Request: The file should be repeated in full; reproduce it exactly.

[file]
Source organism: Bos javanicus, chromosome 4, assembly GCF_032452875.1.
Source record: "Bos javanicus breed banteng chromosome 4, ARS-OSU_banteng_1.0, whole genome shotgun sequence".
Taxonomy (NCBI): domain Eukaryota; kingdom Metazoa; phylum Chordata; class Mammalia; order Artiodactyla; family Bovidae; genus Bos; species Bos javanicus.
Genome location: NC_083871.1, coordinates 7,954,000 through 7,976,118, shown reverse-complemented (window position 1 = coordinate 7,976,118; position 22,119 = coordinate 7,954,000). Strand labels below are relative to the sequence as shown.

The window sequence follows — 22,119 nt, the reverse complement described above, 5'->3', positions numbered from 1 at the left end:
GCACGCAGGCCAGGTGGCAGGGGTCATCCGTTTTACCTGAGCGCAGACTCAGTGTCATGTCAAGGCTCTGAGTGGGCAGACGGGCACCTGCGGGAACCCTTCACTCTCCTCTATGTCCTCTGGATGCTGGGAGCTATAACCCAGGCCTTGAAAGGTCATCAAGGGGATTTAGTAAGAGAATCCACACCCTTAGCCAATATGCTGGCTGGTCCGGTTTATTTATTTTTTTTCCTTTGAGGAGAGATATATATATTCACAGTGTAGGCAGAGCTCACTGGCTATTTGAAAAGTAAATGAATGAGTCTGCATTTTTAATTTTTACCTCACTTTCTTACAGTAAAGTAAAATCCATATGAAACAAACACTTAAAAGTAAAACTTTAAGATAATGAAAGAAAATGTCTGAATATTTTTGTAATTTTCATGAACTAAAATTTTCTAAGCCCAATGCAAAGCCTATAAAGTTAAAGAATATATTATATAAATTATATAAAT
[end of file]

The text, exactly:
Source organism: Bos javanicus, chromosome 4, assembly GCF_032452875.1.
Source record: "Bos javanicus breed banteng chromosome 4, ARS-OSU_banteng_1.0, whole genome shotgun sequence".
Taxonomy (NCBI): domain Eukaryota; kingdom Metazoa; phylum Chordata; class Mammalia; order Artiodactyla; family Bovidae; genus Bos; species Bos javanicus.
Genome location: NC_083871.1, coordinates 7,954,000 through 7,976,118, shown reverse-complemented (window position 1 = coordinate 7,976,118; position 22,119 = coordinate 7,954,000). Strand labels below are relative to the sequence as shown.

The window sequence follows — 22,119 nt, the reverse complement described above, 5'->3', positions numbered from 1 at the left end:
GCACGCAGGCCAGGTGGCAGGGGTCATCCGTTTTACCTGAGCGCAGACTCAGTGTCATGTCAAGGCTCTGAGTGGGCAGACGGGCACCTGCGGGAACCCTTCACTCTCCTCTATGTCCTCTGGATGCTGGGAGCTATAACCCAGGCCTTGAAAGGTCATCAAGGGGATTTAGTAAGAGAATCCACACCCTTAGCCAATATGCTGGCTGGTCCGGTTTATTTATTTTTTTTCCTTTGAGGAGAGATATATATATTCACAGTGTAGGCAGAGCTCACTGGCTATTTGAAAAGTAAATGAATGAGTCTGCATTTTTAATTTTTACCTCACTTTCTTACAGTAAAGTAAAATCCATATGAAACAAACACTTAAAAGTAAAACTTTAAGATAATGAAAGAAAATGTCTGAATATTTTTGTAATTTTCATGAACTAAAATTTTCTAAGCCCAATGCAAAGCCTATAAAGTTAAAGAATATATTATATAAATTATATAAAT